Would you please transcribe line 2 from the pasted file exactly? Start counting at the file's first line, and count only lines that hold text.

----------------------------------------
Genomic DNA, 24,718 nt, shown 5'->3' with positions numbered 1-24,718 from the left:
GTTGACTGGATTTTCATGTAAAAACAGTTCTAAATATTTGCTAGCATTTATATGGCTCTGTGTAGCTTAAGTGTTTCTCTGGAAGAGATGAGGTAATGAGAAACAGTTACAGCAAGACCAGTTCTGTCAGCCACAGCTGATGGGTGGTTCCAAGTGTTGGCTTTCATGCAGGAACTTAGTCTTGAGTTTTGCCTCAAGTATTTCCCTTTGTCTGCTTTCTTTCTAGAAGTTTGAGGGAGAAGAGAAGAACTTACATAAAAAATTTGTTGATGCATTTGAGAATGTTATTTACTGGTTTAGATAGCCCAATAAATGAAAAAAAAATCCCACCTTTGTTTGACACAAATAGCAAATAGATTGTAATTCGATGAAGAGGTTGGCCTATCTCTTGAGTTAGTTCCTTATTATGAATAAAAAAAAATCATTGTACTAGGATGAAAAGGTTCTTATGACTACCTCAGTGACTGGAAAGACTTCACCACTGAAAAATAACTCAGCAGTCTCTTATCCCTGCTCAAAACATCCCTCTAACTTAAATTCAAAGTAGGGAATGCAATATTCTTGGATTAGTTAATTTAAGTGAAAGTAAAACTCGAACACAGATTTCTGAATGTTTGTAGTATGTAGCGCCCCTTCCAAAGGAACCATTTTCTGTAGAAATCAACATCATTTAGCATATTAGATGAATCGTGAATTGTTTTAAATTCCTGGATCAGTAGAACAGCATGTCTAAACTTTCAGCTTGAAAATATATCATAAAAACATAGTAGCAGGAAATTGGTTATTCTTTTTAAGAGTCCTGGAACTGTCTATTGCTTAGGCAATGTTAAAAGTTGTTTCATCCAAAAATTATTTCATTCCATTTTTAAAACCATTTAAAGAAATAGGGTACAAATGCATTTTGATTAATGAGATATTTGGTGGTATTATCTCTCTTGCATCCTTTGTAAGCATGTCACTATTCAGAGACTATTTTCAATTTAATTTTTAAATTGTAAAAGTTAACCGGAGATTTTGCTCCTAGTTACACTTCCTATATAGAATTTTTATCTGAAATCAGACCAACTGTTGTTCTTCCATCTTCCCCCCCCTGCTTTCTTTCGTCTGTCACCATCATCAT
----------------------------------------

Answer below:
GTTGACTGGATTTTCATGTAAAAACAGTTCTAAATATTTGCTAGCATTTATATGGCTCTGTGTAGCTTAAGTGTTTCTCTGGAAGAGATGAGGTAATGAGAAACAGTTACAGCAAGACCAGTTCTGTCAGCCACAGCTGATGGGTGGTTCCAAGTGTTGGCTTTCATGCAGGAACTTAGTCTTGAGTTTTGCCTCAAGTATTTCCCTTTGTCTGCTTTCTTTCTAGAAGTTTGAGGGAGAAGAGAAGAACTTACATAAAAAATTTGTTGATGCATTTGAGAATGTTATTTACTGGTTTAGATAGCCCAATAAATGAAAAAAAAATCCCACCTTTGTTTGACACAAATAGCAAATAGATTGTAATTCGATGAAGAGGTTGGCCTATCTCTTGAGTTAGTTCCTTATTATGAATAAAAAAAAATCATTGTACTAGGATGAAAAGGTTCTTATGACTACCTCAGTGACTGGAAAGACTTCACCACTGAAAAATAACTCAGCAGTCTCTTATCCCTGCTCAAAACATCCCTCTAACTTAAATTCAAAGTAGGGAATGCAATATTCTTGGATTAGTTAATTTAAGTGAAAGTAAAACTCGAACACAGATTTCTGAATGTTTGTAGTATGTAGCGCCCCTTCCAAAGGAACCATTTTCTGTAGAAATCAACATCATTTAGCATATTAGATGAATCGTGAATTGTTTTAAATTCCTGGATCAGTAGAACAGCATGTCTAAACTTTCAGCTTGAAAATATATCATAAAAACATAGTAGCAGGAAATTGGTTATTCTTTTTAAGAGTCCTGGAACTGTCTATTGCTTAGGCAATGTTAAAAGTTGTTTCATCCAAAAATTATTTCATTCCATTTTTAAAACCATTTAAAGAAATAGGGTACAAATGCATTTTGATTAATGAGATATTTGGTGGTATTATCTCTCTTGCATCCTTTGTAAGCATGTCACTATTCAGAGACTATTTTCAATTTAATTTTTAAATTGTAAAAGTTAACCGGAGATTTTGCTCCTAGTTACACTTCCTATATAGAATTTTTATCTGAAATCAGACCAACTGTTGTTCTTCCATCTTCCCCCCCCTGCTTTCTTTCGTCTGTCACCATCATCAT